INTERVIEW: KENZO MINAMI
Kenzo Minami is here to save the world from mediocrity and irony. He worked with Reebok, Raf Simons and Flaunt Magazine. His most recent NY exhibition was officially opened by Chloë Sevigny and his most recent interview was officially conducted by KNOTORYUS.
Knotoryus: The biggest cliché/misconception about Japan is…
Kenzo: That we are all polite. People have no idea.
The full interview after the jump.
KENZO VS KNOTORYUS
Knotoryus: Which philosopher taught you most about how to live life.
Kenzo Minami: Pretty much all the philosophers taught me how not to live life when I look back on them. After all the great writings and big ideas, I came to live by simple things – like this quote by Woody Allen which goes “You can live to be hundred if you give up all the things that make you want to live to be a hundred.”
Knotoryus: From what I read in the interviews you seem really calm and collected. Do you stress out sometimes or is it more ‘what will be will be’?
Kenzo: I can be stressed pretty much only when it comes to work. I can be a maniac and a monster when I am in the work-mode, but other than that, I think I am pretty calm. Not a lot of things bother me much at this point.
Knotoryus: When was the last time you felt really proud of yourself?
Kenzo: My last show in New York. It was a show consisting of 3 artists – Andy Warhol, Robert Longo, and I. And it was hosted by Chloë Sevingy. They were the best company any artists could ever hope for to have a show with. It was organized by Mercedes-Benz, and when they contacted me and told me what they are planning – having artists from past to present, and me representing the present, and all that – I almost didn’t believe them in the beginning. And if I am too cool and modest to feel proud of myself for that, that is just too sad.
Knotoryus: Could you tell us a bit about your childhood & family? What was it like?
Kenzo: I grew up in complete blue-collar environment. Most memories I have from childhood are from my father’s small die-cast metal factory. Most of the men in my family are factory workers dealing with metal, and everyone works in the factory for their entire lives with little break or vacation. I remember not seeing my father much when I was little, since he left home early for the factory before I wake up, and came home late after I went to sleep. He had 3 days off a year or so, pretty much only around new year’s day. He worked the whole weekend through as well – though on the weekends, he took my brother and I to the factory to hang out since they didn’t really have time to take us to anywhere and my mother also helped him out at the factory. (She also took care of a lot of the business side of things. All the women in my family are strong driving forces, if not the true drive behind it – since all men in my family tend to be also childlike, as much as they are real men with liberal minds.) So since I pretty much only saw my father at his factory on the weekend, our relationship was more one of friends, or a much older brother. And we somehow remained the same even now. And also this environment put me in the situation that I had to invent my own toys, since we weren’t given many toys. And coming from where I came from (not having much money and no one went to college except my mother back then), I somehow knew that I am going to need skills to survive – so I picked up paper, pen, scrap of metal and wood or any material I can get my hands on to make things out of as weapons of choice. And I also studied a lot since I figured that the brain is the one thing you can train by simply having determination and a strong will which essentially cost you nothing. And I went on to study western philosophy and eventually industrial design at university.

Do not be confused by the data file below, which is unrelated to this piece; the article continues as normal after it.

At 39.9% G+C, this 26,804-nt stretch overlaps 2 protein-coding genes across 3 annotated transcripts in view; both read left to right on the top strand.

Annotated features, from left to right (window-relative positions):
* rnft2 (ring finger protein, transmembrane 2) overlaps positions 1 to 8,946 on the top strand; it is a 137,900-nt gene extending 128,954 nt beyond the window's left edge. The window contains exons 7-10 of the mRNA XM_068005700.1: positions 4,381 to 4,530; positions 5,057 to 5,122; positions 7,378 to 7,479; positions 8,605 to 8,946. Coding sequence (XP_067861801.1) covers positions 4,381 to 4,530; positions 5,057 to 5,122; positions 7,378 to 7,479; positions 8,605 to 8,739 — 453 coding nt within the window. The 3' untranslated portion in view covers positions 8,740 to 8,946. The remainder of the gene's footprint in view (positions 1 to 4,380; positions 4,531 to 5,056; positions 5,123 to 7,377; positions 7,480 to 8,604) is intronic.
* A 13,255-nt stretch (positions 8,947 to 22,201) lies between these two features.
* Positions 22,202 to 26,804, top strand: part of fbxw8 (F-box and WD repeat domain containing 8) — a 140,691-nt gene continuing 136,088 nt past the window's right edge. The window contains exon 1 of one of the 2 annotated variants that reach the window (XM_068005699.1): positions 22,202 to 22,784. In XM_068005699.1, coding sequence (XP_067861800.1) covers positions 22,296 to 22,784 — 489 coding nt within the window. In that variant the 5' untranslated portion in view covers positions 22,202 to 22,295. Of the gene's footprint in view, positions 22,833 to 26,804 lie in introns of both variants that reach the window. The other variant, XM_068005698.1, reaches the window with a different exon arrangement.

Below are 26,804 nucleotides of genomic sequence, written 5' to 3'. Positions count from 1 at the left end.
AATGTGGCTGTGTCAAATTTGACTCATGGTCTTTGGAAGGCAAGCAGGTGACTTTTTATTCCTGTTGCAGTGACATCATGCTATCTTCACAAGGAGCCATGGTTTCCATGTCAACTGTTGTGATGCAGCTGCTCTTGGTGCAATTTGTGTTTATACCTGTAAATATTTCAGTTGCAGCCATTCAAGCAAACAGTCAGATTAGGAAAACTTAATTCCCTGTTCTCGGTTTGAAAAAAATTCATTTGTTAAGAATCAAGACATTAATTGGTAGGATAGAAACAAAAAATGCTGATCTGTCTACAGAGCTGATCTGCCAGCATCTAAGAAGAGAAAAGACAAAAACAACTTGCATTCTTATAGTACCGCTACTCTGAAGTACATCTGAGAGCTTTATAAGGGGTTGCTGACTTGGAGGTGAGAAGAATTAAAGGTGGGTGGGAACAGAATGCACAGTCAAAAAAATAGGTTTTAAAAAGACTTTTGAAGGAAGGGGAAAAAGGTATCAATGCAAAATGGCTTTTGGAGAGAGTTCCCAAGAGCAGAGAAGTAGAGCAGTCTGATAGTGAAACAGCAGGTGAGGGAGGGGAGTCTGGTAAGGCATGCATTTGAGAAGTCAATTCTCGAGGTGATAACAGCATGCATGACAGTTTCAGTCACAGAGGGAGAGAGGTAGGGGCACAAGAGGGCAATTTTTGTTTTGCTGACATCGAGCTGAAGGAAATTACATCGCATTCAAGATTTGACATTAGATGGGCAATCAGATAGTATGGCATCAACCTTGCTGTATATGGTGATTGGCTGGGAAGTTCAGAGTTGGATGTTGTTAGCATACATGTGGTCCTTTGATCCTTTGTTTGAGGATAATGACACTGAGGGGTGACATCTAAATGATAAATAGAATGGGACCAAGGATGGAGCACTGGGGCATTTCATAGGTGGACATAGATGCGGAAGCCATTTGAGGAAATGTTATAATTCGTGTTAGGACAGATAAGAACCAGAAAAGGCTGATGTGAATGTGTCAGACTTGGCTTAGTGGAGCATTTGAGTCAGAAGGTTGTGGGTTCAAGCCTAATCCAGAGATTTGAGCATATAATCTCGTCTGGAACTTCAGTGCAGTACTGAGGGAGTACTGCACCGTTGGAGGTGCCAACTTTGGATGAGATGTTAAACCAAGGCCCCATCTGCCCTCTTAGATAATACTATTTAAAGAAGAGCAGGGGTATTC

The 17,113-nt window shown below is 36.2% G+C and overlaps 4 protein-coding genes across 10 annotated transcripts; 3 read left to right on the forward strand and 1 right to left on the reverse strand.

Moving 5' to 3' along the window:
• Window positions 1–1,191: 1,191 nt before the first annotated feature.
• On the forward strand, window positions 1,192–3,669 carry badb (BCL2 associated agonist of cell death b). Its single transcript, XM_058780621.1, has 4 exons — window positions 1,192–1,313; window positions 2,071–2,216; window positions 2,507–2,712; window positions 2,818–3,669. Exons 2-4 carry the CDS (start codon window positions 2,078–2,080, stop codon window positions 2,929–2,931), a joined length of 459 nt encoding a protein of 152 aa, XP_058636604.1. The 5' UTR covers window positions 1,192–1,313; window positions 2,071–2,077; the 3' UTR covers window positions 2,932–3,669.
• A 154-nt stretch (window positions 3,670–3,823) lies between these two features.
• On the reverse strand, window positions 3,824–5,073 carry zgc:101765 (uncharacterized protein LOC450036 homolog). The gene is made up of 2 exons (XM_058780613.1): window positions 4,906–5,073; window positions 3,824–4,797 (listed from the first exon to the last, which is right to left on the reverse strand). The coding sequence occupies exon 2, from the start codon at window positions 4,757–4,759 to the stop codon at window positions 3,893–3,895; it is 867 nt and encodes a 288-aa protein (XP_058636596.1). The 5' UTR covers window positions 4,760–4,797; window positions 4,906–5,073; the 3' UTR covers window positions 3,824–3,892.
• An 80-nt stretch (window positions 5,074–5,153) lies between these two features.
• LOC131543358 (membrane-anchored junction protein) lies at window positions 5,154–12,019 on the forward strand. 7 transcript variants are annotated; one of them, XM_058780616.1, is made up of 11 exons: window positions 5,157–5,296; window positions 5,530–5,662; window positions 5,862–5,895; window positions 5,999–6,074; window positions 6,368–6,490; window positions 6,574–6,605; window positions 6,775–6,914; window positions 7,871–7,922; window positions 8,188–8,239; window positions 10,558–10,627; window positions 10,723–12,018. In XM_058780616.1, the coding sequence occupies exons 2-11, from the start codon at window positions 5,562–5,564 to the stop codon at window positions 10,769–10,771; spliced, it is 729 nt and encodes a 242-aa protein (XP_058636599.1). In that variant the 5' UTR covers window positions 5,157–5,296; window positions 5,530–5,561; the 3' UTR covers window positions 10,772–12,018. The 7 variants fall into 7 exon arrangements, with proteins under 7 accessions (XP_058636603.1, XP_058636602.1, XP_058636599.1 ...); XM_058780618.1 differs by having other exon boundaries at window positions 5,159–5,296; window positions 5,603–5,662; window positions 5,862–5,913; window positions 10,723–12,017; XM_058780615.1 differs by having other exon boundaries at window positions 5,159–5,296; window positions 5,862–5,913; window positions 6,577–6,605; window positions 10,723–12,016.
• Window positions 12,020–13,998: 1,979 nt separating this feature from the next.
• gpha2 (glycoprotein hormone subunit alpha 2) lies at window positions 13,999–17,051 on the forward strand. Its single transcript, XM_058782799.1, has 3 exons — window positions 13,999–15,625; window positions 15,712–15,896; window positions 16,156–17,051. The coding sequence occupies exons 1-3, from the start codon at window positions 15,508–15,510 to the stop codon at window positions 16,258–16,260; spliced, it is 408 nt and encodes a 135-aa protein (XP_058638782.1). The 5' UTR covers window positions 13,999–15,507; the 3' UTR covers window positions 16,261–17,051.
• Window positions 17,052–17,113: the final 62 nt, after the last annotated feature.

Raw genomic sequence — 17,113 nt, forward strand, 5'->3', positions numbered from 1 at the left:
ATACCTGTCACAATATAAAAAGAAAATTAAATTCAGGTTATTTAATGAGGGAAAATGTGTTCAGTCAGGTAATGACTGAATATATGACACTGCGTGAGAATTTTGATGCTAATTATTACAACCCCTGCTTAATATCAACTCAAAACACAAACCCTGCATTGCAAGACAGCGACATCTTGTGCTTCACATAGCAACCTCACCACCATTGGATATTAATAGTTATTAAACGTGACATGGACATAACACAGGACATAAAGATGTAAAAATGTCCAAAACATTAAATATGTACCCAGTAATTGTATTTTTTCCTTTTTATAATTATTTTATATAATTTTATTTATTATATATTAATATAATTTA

My grandfathers also worked in the factories. The one from my father’s side of family was an orphan, so he started working in very early age, and still works in the factory – and he is 89 now. And he pretty much has been working in the same way as my father has whole his life, without any break. He must have been working in the factory close to 75 years straight by now. Knowing his background, he must have had a tough life, but you would never guess it – he is the gentlest person you could ever meet, always quietly smiling. Among all the strong men in my family, I think I learnt the real strength of a man from him.
My grandfather from my mother’s side was also a worker, but he finally retired recently. He was a cool guy who played violin and piano, was good at martial arts, and rode a motorcycle. Even though he was just a worker, he educated himself and taught himself all these arts, and left a strong impression on me when I was young. He was quite strict with manners in an old fashion sense (almost like those turn of the century English Gentlemen), and taught me all manners in every aspect in life. I remember my mother telling me that you do not learn manners just because you are in a class that requires those manners (table manners, etc), but those with manners will someday find themselves to be in that sort of class. And as I’ve seen so many places and met so many people through my life, money indeed does not necessarily buy you class for sure. This grandfather also did not have his father (because of very complicated family history from back then), so he basically raised all his brothers and sisters since he was the eldest. So he too started working when he was young.